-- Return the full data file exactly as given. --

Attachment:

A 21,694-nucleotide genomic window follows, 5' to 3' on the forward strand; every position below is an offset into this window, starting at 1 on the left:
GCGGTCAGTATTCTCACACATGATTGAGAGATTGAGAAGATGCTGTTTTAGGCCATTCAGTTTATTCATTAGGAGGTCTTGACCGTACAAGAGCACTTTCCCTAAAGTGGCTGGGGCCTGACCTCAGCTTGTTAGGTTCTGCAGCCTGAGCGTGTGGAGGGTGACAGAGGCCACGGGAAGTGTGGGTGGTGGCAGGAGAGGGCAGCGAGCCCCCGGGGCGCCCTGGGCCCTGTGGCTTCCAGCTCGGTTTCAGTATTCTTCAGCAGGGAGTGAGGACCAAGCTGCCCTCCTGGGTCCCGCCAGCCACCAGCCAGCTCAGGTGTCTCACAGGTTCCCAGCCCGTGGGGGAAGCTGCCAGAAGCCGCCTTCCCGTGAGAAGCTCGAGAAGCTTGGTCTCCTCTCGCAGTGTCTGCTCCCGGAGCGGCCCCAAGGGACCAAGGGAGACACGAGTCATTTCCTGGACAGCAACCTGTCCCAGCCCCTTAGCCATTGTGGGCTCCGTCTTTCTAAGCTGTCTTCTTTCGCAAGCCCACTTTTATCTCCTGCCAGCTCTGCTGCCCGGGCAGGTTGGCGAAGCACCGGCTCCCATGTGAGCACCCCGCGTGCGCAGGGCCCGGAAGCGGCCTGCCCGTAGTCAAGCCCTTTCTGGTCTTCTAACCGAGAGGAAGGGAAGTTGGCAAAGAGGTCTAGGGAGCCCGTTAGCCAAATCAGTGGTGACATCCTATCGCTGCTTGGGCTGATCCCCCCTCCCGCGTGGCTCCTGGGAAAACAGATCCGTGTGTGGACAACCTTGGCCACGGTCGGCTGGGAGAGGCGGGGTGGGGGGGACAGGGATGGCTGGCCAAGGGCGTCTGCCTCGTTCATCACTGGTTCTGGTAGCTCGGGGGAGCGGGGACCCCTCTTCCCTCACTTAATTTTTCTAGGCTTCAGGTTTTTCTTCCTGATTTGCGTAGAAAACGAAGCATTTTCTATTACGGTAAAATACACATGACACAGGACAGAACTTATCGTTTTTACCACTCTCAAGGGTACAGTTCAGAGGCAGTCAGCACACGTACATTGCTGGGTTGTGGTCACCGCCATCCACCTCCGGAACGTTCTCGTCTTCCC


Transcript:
A 21,694-nucleotide genomic window follows, 5' to 3' on the forward strand; every position below is an offset into this window, starting at 1 on the left:
GCGGTCAGTATTCTCACACATGATTGAGAGATTGAGAAGATGCTGTTTTAGGCCATTCAGTTTATTCATTAGGAGGTCTTGACCGTACAAGAGCACTTTCCCTAAAGTGGCTGGGGCCTGACCTCAGCTTGTTAGGTTCTGCAGCCTGAGCGTGTGGAGGGTGACAGAGGCCACGGGAAGTGTGGGTGGTGGCAGGAGAGGGCAGCGAGCCCCCGGGGCGCCCTGGGCCCTGTGGCTTCCAGCTCGGTTTCAGTATTCTTCAGCAGGGAGTGAGGACCAAGCTGCCCTCCTGGGTCCCGCCAGCCACCAGCCAGCTCAGGTGTCTCACAGGTTCCCAGCCCGTGGGGGAAGCTGCCAGAAGCCGCCTTCCCGTGAGAAGCTCGAGAAGCTTGGTCTCCTCTCGCAGTGTCTGCTCCCGGAGCGGCCCCAAGGGACCAAGGGAGACACGAGTCATTTCCTGGACAGCAACCTGTCCCAGCCCCTTAGCCATTGTGGGCTCCGTCTTTCTAAGCTGTCTTCTTTCGCAAGCCCACTTTTATCTCCTGCCAGCTCTGCTGCCCGGGCAGGTTGGCGAAGCACCGGCTCCCATGTGAGCACCCCGCGTGCGCAGGGCCCGGAAGCGGCCTGCCCGTAGTCAAGCCCTTTCTGGTCTTCTAACCGAGAGGAAGGGAAGTTGGCAAAGAGGTCTAGGGAGCCCGTTAGCCAAATCAGTGGTGACATCCTATCGCTGCTTGGGCTGATCCCCCCTCCCGCGTGGCTCCTGGGAAAACAGATCCGTGTGTGGACAACCTTGGCCACGGTCGGCTGGGAGAGGCGGGGTGGGGGGGACAGGGATGGCTGGCCAAGGGCGTCTGCCTCGTTCATCACTGGTTCTGGTAGCTCGGGGGAGCGGGGACCCCTCTTCCCTCACTTAATTTTTCTAGGCTTCAGGTTTTTCTTCCTGATTTGCGTAGAAAACGAAGCATTTTCTATTACGGTAAAATACACATGACACAGGACAGAACTTATCGTTTTTACCACTCTCAAGGGTACAGTTCAGAGGCAGTCAGCACACGTACATTGCTGGGTTGTGGTCACCGCCATCCACCTCCGGAACGTTCTCGTCTTCCC